Texas Tech Law Review
affirmative consent, verbal agreement, sex, sexual assault, rape
This Article aims to “unpack” the concept of affirmative consent by identifying common assertions about affirmative consent that are false or misleading and by separating issues that are commonly conflated. The goal here is not to advocate either for or against the notion of affirmative consent but to clarify the concept to show what is at stake (and what is not at stake) in these debates.
Part II of this Article sets forth definitions of affirmative consent, particularly noting the difference between policies that require unambiguous agreements and those that do not. Part III addresses the various misconceptions identified above. Section III.A discusses the “yes means yes” slogan. Section III.B notes that affirmative consent does not mean express verbal agreement. Section III.C explains that affirmative consent is different from unambiguous consent. Section III.D discusses the shift from “no means no” to “yes means yes,” noting that this change in the law has already occurred in most jurisdictions, regardless of whether the jurisdiction uses the term “affirmative consent.” Section III.E discusses the role of silence under affirmative consent policies, analyzing a significant ambiguity on this point. Section III.F seeks to dispel the perception that in many sexual encounters, the parties fail to indicate their interest in sex.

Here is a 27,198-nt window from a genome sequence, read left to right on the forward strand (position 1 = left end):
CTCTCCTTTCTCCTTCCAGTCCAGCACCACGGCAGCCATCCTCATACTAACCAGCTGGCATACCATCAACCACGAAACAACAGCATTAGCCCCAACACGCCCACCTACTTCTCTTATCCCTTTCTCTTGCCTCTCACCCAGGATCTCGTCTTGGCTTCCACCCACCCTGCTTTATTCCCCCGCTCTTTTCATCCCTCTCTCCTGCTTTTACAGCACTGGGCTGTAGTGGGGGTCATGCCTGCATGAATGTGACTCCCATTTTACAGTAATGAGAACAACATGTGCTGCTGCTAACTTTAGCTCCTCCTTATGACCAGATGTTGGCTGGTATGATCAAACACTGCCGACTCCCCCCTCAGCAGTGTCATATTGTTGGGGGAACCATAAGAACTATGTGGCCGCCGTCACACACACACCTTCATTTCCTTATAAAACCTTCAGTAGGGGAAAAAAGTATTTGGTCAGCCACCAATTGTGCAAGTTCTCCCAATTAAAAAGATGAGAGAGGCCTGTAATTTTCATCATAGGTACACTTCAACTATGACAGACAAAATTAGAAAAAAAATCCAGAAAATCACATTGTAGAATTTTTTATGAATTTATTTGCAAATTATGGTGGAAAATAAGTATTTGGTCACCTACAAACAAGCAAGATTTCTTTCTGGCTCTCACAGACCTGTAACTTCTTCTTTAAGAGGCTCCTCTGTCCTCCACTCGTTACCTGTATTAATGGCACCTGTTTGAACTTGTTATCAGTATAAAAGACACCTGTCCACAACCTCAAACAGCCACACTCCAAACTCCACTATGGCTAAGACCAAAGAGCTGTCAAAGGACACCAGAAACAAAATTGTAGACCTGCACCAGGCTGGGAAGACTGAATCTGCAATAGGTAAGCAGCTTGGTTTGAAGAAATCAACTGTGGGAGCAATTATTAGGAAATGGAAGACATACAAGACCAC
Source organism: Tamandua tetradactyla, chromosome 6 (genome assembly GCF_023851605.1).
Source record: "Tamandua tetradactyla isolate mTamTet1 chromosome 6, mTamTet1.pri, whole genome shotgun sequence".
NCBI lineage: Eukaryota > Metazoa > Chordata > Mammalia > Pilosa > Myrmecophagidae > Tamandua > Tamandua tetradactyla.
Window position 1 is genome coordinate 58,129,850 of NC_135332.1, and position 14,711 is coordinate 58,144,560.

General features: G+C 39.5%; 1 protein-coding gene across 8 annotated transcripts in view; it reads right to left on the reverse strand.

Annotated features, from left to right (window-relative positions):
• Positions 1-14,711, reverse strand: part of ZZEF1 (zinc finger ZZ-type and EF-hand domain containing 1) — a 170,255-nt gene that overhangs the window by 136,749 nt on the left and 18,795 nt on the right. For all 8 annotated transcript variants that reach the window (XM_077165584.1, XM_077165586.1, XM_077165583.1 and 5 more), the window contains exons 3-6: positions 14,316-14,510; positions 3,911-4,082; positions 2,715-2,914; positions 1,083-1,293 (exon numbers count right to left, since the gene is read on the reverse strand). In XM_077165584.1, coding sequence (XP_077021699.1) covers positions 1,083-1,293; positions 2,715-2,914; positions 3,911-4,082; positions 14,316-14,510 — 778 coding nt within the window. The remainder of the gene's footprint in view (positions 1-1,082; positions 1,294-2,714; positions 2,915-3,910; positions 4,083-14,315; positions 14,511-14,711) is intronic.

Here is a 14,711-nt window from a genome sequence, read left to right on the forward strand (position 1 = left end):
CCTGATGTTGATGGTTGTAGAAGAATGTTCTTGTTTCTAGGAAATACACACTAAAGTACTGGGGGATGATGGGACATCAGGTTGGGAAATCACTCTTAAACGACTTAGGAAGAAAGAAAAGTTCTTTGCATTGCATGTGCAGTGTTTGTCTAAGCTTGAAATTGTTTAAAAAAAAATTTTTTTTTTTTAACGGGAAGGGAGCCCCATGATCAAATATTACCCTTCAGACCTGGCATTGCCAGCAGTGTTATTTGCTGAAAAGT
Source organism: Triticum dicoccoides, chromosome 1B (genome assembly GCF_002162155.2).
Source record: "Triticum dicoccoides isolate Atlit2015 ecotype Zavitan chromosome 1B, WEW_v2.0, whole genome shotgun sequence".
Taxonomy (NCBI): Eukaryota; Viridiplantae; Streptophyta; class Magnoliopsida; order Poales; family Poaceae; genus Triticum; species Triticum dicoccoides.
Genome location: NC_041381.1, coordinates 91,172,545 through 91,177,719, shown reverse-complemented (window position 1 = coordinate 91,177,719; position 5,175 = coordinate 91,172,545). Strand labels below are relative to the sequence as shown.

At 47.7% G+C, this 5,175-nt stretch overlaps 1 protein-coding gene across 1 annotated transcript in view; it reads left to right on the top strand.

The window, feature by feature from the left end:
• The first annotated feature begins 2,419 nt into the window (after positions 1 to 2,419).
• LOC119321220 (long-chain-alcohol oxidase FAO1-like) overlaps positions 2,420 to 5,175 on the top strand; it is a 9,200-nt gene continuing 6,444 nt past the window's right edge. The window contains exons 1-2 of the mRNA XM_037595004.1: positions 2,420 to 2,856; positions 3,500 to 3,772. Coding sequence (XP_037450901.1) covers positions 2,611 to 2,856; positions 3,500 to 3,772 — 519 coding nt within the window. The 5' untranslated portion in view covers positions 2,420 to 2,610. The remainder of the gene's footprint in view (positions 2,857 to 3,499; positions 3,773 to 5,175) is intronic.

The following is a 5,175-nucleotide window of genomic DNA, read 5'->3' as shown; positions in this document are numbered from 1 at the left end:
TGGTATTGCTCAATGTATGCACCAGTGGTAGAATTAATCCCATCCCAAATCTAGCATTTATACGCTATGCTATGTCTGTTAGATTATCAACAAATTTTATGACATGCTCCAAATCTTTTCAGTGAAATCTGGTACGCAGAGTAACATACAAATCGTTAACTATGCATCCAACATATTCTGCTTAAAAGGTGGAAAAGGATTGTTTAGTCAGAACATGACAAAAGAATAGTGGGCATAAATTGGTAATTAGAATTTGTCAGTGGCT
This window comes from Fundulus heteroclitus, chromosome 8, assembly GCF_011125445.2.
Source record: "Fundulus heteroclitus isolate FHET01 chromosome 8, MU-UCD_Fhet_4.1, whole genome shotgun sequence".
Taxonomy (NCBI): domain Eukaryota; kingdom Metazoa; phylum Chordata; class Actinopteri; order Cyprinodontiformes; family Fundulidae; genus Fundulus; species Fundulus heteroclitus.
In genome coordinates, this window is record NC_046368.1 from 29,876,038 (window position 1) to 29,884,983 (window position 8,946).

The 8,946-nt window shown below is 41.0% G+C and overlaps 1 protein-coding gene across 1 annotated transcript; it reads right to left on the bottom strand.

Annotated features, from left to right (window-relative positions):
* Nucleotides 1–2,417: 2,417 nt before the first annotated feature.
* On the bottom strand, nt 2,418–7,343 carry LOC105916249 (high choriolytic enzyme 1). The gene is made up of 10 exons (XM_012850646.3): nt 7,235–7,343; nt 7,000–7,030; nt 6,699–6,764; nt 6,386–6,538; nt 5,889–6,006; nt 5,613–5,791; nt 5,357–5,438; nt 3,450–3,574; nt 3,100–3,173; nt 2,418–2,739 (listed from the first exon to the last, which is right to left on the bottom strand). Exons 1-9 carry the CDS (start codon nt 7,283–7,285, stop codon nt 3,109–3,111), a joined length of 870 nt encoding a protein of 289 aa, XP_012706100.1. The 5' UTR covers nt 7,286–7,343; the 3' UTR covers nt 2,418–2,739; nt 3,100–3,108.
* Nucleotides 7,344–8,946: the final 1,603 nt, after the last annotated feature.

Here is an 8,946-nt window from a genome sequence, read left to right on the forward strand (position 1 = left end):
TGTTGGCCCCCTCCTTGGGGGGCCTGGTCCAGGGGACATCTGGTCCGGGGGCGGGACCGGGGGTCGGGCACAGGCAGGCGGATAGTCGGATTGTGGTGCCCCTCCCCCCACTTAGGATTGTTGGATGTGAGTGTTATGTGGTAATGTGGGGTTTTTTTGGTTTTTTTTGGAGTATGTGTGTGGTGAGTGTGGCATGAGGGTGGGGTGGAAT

Witmer-Rich, Jonathan, "Unpacking Affirmative Consent: Not as Great as You Hope, Not as Bad as You Fear" (2016). Law Faculty Articles and Essays. 901.